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MR HENRY SAINT-GEORGE

On Saturday morning a ‘ Star ’ reporter was permitted to see Air Henry SainlGeorgo, 'Trinity College examiner, al the Knox Church Sunday School, between whiles. Tho Object of tho interview was. to procure, if possible, some idea as _to how the examination work was proceeding this year. Mr Saint-Oeorge said, in answer to questions : This is my fourth visit to Dunedin as representing Trinity College., Oura was the first college to ao this kind of examination work - anywhere. It was ; started in England. We were, the ongi- | iiatora of this class of examinations in, music—examinations the immediate result* of which are to issue certificates to. pupils j and diplomas to teachers. So far as 1 j can go by my impressions, there is a ] considerable advance in the quality of the work this year—an advance even in Dunedin, which has always been ahead in the Now Zealand results. I find myself giving higher marks th an usual even in Dunedin. That is tho natural outcome from our work being uniform and standardised. | The teachers are beginning to know ex- | actly what wc want. That is the bcaut-y of the Trinity College work. There are } | five men examining in the colonies and 1 eight in England. We have had to in- I j crease tho colonial staff this year. 1 j 1 started in Newfoundland and worked Nova ! I'Scotia, Canada, and Now Zealand —not \ i quite finished with Now Zealand yet, but I | very nearly, for I leave for Invercargill j j on Monday, and end my work there next [ week. The idea is that by. having these I standardised degrees the teachers submit | their work to us periodically. This keeps i them in touch with things and lets them | know what is going on to our definite ! knowledge not only in the colonies, but , also in England, and this is advancing the • standard of teaching throughout tho colo- . nies. It is only tho teachers who can pass , their pupils through our sieve, so to speak, who can get a following. They have to teach a good class of music, nmi they have to teach it well, and they have j to teach more than the playing of a piece, j i because the examinations cover a wide j range, so that any candidate who has gone through our grades honestly—not by cramming, for they will not net through by cramming only, our basis being too broad for that—but any who have gone through must of necessity have a wide knowledge of music in general, and are up in branches which they would probably have neglected if they had not to get them up for the examinations. The scope of our examinations is ample. I am announced to ex- ; amine in piano, violin, singing, and organ, ; but I have had 'cello candidates, and one j clarinet candidate. We issue a syllabus | for orchestral instruments, and take can- j didates who apply. But I have had only ! one organ candidate in New Zealand. The : great bulk are piano students. | »—»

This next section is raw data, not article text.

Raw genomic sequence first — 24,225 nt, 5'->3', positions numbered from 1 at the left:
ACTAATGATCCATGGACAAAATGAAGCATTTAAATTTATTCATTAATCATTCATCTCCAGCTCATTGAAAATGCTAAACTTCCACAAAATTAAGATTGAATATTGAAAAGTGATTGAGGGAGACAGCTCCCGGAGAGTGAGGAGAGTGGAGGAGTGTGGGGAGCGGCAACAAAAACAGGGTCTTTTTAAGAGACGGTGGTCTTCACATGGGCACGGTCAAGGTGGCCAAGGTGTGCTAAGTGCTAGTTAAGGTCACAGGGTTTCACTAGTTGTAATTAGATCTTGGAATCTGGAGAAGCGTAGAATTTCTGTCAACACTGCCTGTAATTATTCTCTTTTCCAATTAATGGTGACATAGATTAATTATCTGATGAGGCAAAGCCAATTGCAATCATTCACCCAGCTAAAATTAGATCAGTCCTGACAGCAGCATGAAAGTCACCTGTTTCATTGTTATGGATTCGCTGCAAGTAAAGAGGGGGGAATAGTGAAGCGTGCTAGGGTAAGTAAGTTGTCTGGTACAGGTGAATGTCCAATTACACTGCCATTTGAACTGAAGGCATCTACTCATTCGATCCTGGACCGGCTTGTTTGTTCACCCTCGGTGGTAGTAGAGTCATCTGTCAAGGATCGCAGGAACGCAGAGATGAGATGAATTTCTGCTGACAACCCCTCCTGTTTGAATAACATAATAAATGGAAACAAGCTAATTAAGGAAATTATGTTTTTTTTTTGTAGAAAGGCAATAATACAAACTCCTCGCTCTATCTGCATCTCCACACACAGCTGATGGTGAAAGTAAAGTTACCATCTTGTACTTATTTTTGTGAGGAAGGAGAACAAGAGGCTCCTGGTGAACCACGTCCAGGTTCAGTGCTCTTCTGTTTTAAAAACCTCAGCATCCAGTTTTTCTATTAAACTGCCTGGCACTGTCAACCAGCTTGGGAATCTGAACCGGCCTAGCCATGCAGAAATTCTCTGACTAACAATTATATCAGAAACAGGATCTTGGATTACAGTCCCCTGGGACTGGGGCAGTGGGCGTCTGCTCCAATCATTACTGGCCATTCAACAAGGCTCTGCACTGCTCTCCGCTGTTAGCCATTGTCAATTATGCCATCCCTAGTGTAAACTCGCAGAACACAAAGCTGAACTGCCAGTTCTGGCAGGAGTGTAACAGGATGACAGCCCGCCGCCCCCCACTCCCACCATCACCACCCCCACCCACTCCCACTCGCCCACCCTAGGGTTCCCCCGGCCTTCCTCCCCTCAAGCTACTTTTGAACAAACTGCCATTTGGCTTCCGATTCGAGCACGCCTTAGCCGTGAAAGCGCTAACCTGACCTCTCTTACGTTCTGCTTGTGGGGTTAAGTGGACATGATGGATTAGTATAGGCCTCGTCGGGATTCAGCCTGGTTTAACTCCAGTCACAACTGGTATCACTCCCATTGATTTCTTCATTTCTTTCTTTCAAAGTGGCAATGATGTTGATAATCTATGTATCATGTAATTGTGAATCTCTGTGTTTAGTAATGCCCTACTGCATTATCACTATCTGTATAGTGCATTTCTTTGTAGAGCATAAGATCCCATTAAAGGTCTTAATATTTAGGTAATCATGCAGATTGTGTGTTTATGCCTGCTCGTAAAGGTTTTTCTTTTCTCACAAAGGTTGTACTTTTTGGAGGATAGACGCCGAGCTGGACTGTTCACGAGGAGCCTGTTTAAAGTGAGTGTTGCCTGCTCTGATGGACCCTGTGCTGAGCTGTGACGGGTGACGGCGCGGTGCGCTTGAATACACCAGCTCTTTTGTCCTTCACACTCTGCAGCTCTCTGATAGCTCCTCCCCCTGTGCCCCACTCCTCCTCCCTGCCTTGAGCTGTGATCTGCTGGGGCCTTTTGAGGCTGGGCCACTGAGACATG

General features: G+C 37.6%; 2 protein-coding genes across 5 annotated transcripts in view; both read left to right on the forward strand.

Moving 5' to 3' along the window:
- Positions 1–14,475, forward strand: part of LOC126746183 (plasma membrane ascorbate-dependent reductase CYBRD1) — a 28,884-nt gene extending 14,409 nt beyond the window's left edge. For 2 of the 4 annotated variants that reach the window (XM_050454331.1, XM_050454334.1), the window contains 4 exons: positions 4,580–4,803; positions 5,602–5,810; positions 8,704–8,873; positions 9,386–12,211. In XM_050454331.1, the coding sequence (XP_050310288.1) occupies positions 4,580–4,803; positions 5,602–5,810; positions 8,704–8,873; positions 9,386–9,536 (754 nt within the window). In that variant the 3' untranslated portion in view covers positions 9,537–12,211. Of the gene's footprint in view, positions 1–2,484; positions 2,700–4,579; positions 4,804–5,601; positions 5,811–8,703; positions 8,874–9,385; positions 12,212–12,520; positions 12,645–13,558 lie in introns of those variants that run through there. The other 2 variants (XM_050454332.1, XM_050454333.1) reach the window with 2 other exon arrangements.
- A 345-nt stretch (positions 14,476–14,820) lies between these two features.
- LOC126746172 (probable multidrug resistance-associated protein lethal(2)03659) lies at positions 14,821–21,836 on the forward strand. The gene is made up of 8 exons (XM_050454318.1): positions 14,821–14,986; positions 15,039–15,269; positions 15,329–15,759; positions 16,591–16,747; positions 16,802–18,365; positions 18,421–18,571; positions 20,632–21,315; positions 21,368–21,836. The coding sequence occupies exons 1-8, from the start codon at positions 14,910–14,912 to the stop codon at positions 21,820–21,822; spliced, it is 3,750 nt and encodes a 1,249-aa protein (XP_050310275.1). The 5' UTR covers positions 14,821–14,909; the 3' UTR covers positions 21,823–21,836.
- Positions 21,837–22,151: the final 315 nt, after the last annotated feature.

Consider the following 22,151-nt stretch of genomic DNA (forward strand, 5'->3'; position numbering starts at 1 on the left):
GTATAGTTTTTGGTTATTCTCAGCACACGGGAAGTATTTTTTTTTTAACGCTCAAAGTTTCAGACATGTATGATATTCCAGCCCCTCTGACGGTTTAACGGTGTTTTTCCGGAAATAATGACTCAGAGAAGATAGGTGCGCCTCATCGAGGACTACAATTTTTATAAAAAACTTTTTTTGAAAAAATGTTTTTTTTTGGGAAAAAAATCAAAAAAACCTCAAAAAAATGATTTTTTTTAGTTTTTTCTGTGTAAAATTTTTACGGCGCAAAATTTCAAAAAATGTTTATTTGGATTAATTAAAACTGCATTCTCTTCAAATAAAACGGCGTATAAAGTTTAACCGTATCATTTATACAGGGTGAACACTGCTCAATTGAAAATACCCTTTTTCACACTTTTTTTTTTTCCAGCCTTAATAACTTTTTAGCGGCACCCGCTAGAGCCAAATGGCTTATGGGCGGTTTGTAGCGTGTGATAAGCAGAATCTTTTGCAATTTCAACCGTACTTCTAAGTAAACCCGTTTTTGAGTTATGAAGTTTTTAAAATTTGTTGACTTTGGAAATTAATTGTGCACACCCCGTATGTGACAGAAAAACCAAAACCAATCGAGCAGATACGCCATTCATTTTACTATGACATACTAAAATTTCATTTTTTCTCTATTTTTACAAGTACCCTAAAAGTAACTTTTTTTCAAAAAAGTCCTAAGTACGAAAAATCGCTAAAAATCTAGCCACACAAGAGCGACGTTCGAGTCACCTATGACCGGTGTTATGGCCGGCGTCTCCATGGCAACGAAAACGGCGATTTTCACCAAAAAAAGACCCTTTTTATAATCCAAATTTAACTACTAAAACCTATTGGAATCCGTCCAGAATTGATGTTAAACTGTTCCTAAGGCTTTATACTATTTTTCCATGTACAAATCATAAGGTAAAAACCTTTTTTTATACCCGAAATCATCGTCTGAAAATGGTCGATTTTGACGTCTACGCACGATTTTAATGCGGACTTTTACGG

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https://paperspast.natlib.govt.nz/newspapers/ESD19141130.2.59

Bibliographic details

MR HENRY SAINT-GEORGE, Issue 15663, 30 November 1914

Word Count
509

MR HENRY SAINT-GEORGE Issue 15663, 30 November 1914

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